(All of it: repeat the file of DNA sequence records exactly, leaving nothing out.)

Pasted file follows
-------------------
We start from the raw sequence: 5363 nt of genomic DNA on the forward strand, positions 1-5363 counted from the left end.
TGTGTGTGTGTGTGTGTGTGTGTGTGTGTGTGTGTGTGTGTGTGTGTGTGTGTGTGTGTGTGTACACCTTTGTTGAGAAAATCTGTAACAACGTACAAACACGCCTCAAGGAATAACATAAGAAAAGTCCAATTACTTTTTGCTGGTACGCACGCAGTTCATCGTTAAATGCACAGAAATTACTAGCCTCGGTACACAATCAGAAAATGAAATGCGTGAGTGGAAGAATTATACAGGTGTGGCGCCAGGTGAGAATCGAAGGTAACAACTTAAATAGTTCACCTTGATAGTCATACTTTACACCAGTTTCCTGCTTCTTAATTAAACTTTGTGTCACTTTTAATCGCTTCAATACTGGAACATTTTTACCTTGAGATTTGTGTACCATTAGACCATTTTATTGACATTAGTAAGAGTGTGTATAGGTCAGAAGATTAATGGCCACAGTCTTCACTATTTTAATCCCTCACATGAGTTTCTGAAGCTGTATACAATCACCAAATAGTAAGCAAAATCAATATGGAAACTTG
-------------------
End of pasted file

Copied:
We start from the raw sequence: 5363 nt of genomic DNA on the forward strand, positions 1-5363 counted from the left end.
TGTGTGTGTGTGTGTGTGTGTGTGTGTGTGTGTGTGTGTGTGTGTGTGTGTGTGTGTGTGTGTACACCTTTGTTGAGAAAATCTGTAACAACGTACAAACACGCCTCAAGGAATAACATAAGAAAAGTCCAATTACTTTTTGCTGGTACGCACGCAGTTCATCGTTAAATGCACAGAAATTACTAGCCTCGGTACACAATCAGAAAATGAAATGCGTGAGTGGAAGAATTATACAGGTGTGGCGCCAGGTGAGAATCGAAGGTAACAACTTAAATAGTTCACCTTGATAGTCATACTTTACACCAGTTTCCTGCTTCTTAATTAAACTTTGTGTCACTTTTAATCGCTTCAATACTGGAACATTTTTACCTTGAGATTTGTGTACCATTAGACCATTTTATTGACATTAGTAAGAGTGTGTATAGGTCAGAAGATTAATGGCCACAGTCTTCACTATTTTAATCCCTCACATGAGTTTCTGAAGCTGTATACAATCACCAAATAGTAAGCAAAATCAATATGGAAACTTG